Thomas the Tank Engine has some new friends on the island of Sodor. The excitable engine's roundhouse now includes a range of international characters such as "proud" Carlos from Mexico, friendly Ashima from India, "driven" Yong Bao of China, and "feisty" Raul from Brazil.
In all, a total of 14 new characters have been announced by Mattel, and are set to appear in the upcoming Olympic Games-themed movie "The Great Race," which will be released later this spring.
The much-loved locutionary locomotive first appeared in a British children's book in 1946, and came to life in 1979 when the stories became a hit TV show — with none other than Ringo Starr as the narrator. Since then, the franchise has expanded to a $1 billion dollar brand, with its largest markets in the U.S., China, and the U.K.
When Mattel purchased the Thomas the Tank Engine franchise from HIT Entertainment in 2011, the toy titan indicated it had major plans for a railway-line revamp. David Allmark, managing director at Mattel, said at the time that the Thomas brand was "pretty bereft of investment," and that the company would expand the franchise "on a worldwide basis, particularly in Latin America and Asia."
The new characters are clearly part of that plan.
"I think what [Mattel] is doing is smart from a business and social standpoint," Richard Gottlieb, CEO of Global Toy Experts, told NBC News. "By being inclusive they create more business, and at the same time create a connection with children in the world's biggest markets."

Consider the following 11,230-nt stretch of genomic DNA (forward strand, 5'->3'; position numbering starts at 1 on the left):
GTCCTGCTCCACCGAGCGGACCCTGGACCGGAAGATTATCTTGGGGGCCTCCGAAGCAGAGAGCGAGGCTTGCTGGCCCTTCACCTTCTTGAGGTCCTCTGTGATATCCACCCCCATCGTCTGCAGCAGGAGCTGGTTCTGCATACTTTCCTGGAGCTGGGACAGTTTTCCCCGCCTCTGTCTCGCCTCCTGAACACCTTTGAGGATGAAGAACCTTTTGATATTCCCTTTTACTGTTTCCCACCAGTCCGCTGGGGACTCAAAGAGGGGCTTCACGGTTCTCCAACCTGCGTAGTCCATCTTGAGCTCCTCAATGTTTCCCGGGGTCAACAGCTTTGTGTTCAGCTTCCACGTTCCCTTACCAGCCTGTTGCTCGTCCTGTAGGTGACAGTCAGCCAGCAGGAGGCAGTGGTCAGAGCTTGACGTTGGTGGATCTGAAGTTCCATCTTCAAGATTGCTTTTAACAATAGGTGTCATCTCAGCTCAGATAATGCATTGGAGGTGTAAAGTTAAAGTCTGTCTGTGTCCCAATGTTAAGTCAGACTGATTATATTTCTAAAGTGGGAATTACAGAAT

But the anthropomorphic additions are not without controversy. "It's political correctness GONE MAD!" wrote one commenter on a thread discussing the issue. "Will they also have a disabled engine?" and "What next? The 'Slim Controller' with a thigh gap?" wondered others. "Hands off Thomas, you Philistines," steamed another.
Toy industry experts lauded the multicultural move, however.
"Given the age range, this is simply presenting an opportunity to open a healthy dialogue, a conversation at home about different cultures," said toy expert Scott Steinberg. "When it comes to adding diversity, any attempt at increasing the spectrum of personalities is positive."
Others took issue with what they perceived as the overly stereotypical depiction of certain nationalities, namely Mattel's labeling of Rao as a fiery South American, sketching Carlos with very thick eyebrows, and describing Yong Bao as driven to achieve.
"We enjoy receiving feedback from consumers," Mattel told NBC News through its Fisher-Price brand. "In launching the new set of multi-national trains, designed based on historical engines of their respective regions, we looked to celebrate the rail culture and heritage of our global community, while sharing another exciting Thomas the Tank Engine adventure."
Toy insiders weren't so incensed.
"I don't see it as stereotyping so much as creating a cultural look that displays some basic physiognomy," said Gottlieb. "These characters therefore look like a composite of a people and look like everyone and no one within that population."
The target audience isn't likely to be as offended, either.
"We have to be sensitive to opinions on the matter, but from a child's perspective, their lens doesn't have as many facets," said Steinberg.
Ultimately, a toy is a toy. And all that's required of it is perhaps "anything to spark kids' imaginations," Steinberg said.